COPORATE TAX AVOIDANCE has been branded “completely unacceptable” by the business secretary, who has called on UK authorities to do more to stop it.
There are “appalling stories of abuse”, according to Vince Cable (pictured), but he conceded the issue required international agreement as well as domestic action if it is to be effectively tackled.
His comments, made to the BBC, come a week after the Public Accounts Committee questioned executives from Starbucks, Amazon and Google over their alleged tax-mitigation arrangements – although all three firms insist they pay the tax required.
Cable acknowledged the practice could be particularly damaging for small and medium-sized companies facing competitive pressures from larger firms.
He said: “The best off in society have got to contribute more, and that includes companies.
“There’s nothing more galling to small and medium-sized enterprises when they are paying [tax], and others are dodging it. Our own tax authorities have got to be very tough on things like royalty payments, which is where a lot of the subterfuge takes place.”
A solution, however, would be difficult to find, he said, particularly given the UK’s attempts to make itself more attractive to investment.
“The big question is whether you can get wider [international] agreement,” he said.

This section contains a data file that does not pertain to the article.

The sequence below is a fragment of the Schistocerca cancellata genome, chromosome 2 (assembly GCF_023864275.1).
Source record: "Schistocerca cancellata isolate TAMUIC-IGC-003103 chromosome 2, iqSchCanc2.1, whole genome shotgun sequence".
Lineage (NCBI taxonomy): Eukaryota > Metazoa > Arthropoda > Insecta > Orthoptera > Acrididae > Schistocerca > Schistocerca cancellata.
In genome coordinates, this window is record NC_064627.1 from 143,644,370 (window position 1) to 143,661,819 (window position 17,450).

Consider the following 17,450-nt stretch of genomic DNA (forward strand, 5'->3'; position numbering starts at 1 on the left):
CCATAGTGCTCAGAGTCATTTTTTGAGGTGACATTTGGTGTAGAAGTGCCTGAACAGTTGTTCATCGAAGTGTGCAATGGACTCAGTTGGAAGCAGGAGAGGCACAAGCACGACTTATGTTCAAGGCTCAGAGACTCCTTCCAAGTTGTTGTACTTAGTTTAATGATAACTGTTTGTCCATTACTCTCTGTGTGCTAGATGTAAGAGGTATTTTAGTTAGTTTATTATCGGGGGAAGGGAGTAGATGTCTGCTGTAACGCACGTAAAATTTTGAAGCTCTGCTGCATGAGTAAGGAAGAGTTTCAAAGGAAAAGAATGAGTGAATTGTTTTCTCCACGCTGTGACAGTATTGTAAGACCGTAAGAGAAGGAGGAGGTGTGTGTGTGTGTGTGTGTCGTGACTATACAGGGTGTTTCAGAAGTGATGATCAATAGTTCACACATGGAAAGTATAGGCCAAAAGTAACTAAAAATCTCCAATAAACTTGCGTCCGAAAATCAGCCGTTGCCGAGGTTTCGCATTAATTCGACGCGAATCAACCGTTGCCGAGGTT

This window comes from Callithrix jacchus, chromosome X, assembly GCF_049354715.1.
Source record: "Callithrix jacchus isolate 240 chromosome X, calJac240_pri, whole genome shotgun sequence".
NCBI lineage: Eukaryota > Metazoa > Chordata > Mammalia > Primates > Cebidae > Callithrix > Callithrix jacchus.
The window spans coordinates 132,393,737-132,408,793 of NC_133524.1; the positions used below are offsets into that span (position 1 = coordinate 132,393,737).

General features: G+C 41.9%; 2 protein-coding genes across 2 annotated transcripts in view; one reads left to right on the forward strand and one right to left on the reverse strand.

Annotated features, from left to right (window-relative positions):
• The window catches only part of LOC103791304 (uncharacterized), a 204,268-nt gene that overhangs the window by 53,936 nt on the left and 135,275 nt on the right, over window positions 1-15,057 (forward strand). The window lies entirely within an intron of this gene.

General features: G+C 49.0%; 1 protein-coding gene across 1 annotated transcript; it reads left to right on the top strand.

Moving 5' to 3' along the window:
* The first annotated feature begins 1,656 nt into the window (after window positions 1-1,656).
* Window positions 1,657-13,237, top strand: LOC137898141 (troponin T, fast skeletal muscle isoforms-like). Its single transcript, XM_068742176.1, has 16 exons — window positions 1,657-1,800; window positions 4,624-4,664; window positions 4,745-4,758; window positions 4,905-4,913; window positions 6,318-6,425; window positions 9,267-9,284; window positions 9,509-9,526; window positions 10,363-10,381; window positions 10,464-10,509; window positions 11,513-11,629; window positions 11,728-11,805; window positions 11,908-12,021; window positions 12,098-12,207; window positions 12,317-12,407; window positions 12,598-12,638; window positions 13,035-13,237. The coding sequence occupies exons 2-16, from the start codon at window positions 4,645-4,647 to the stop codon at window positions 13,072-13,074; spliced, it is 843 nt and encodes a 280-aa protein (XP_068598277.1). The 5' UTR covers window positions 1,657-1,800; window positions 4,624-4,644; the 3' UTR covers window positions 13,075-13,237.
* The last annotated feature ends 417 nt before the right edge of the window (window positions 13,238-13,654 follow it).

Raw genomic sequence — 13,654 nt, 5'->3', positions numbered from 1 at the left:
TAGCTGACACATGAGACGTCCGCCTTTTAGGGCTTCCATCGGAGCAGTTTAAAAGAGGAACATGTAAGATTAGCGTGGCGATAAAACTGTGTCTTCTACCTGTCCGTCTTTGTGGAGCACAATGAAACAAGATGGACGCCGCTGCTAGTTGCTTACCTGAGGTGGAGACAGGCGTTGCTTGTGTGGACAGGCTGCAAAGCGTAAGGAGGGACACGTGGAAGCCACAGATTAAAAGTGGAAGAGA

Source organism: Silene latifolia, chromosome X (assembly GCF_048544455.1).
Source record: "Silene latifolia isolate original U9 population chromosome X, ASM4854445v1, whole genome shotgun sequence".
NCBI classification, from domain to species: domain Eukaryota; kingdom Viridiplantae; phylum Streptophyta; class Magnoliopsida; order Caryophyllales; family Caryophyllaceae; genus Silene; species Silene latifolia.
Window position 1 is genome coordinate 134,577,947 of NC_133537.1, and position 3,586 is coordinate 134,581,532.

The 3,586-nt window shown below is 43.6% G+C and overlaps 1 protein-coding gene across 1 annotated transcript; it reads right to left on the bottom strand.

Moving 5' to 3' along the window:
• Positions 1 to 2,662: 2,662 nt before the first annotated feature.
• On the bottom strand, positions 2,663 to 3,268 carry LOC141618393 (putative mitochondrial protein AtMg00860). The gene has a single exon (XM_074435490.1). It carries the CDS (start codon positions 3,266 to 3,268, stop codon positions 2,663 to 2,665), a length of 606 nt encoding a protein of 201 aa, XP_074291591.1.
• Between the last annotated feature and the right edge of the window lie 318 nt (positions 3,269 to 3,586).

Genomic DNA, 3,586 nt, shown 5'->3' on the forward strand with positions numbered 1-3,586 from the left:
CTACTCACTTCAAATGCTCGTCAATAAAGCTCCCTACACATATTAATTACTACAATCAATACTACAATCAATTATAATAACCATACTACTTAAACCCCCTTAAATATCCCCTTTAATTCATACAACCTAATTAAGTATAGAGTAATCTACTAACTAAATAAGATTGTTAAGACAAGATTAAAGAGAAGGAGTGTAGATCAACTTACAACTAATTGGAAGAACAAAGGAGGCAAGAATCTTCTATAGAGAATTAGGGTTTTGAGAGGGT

“It is quite difficult to drill down to what the problems are. Starbucks claims they are actually making losses in the UK. I don’t know whether they are not, but you would need some pretty intensive investigation by the Inland Revenue (sic) to establish what exactly is going on, whether their transfer prices and their royalties are being fiddled or not.”
All the companies facing criticism insist they operate within the tax rules and pay all tax required of them.
At HMRC, Dmitri Surendran was responsible for leading the London team of the offshore, corporate and wealthy unit of the fraud investigation service
Research also finds that 84% of businesses believe that the government has not provided enough information about digital tax plans
A total of £16bn was lost through tax fraud last year, according to estimates released by Pinsent Masons
Additional tax a result of compliance investigations by HMRC, but overall revenue falls